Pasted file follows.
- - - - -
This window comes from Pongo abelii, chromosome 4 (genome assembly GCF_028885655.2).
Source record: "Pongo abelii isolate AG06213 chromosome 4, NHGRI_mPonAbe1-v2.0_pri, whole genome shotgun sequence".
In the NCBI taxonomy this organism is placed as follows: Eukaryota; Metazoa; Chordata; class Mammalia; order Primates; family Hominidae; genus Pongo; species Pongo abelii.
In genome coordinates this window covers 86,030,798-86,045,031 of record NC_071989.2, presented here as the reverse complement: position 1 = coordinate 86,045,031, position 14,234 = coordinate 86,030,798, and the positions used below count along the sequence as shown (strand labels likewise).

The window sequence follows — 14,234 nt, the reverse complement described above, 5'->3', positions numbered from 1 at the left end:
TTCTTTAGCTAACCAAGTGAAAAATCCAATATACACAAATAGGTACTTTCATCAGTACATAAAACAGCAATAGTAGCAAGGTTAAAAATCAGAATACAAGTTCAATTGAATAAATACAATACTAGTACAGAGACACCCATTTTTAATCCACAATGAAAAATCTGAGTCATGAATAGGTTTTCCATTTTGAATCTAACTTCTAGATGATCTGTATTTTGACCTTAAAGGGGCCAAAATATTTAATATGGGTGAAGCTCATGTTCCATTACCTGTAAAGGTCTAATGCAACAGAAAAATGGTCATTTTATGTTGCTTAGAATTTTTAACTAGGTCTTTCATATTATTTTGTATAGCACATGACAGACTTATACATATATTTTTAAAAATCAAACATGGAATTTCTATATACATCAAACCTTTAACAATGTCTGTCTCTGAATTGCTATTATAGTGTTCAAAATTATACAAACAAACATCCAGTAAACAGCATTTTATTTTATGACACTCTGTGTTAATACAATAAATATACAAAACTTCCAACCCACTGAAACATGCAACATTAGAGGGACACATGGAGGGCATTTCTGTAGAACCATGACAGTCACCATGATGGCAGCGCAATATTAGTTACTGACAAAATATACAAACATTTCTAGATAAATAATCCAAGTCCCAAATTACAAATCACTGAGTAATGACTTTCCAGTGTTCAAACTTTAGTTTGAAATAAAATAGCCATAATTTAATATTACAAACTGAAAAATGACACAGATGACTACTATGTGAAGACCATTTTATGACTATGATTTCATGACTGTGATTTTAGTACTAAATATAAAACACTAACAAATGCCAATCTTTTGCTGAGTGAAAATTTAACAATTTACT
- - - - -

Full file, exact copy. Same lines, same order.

This window comes from Pongo abelii, chromosome 4 (genome assembly GCF_028885655.2).
Source record: "Pongo abelii isolate AG06213 chromosome 4, NHGRI_mPonAbe1-v2.0_pri, whole genome shotgun sequence".
In the NCBI taxonomy this organism is placed as follows: Eukaryota; Metazoa; Chordata; class Mammalia; order Primates; family Hominidae; genus Pongo; species Pongo abelii.
In genome coordinates this window covers 86,030,798-86,045,031 of record NC_071989.2, presented here as the reverse complement: position 1 = coordinate 86,045,031, position 14,234 = coordinate 86,030,798, and the positions used below count along the sequence as shown (strand labels likewise).

The window sequence follows — 14,234 nt, the reverse complement described above, 5'->3', positions numbered from 1 at the left end:
TTCTTTAGCTAACCAAGTGAAAAATCCAATATACACAAATAGGTACTTTCATCAGTACATAAAACAGCAATAGTAGCAAGGTTAAAAATCAGAATACAAGTTCAATTGAATAAATACAATACTAGTACAGAGACACCCATTTTTAATCCACAATGAAAAATCTGAGTCATGAATAGGTTTTCCATTTTGAATCTAACTTCTAGATGATCTGTATTTTGACCTTAAAGGGGCCAAAATATTTAATATGGGTGAAGCTCATGTTCCATTACCTGTAAAGGTCTAATGCAACAGAAAAATGGTCATTTTATGTTGCTTAGAATTTTTAACTAGGTCTTTCATATTATTTTGTATAGCACATGACAGACTTATACATATATTTTTAAAAATCAAACATGGAATTTCTATATACATCAAACCTTTAACAATGTCTGTCTCTGAATTGCTATTATAGTGTTCAAAATTATACAAACAAACATCCAGTAAACAGCATTTTATTTTATGACACTCTGTGTTAATACAATAAATATACAAAACTTCCAACCCACTGAAACATGCAACATTAGAGGGACACATGGAGGGCATTTCTGTAGAACCATGACAGTCACCATGATGGCAGCGCAATATTAGTTACTGACAAAATATACAAACATTTCTAGATAAATAATCCAAGTCCCAAATTACAAATCACTGAGTAATGACTTTCCAGTGTTCAAACTTTAGTTTGAAATAAAATAGCCATAATTTAATATTACAAACTGAAAAATGACACAGATGACTACTATGTGAAGACCATTTTATGACTATGATTTCATGACTGTGATTTTAGTACTAAATATAAAACACTAACAAATGCCAATCTTTTGCTGAGTGAAAATTTAACAATTTACT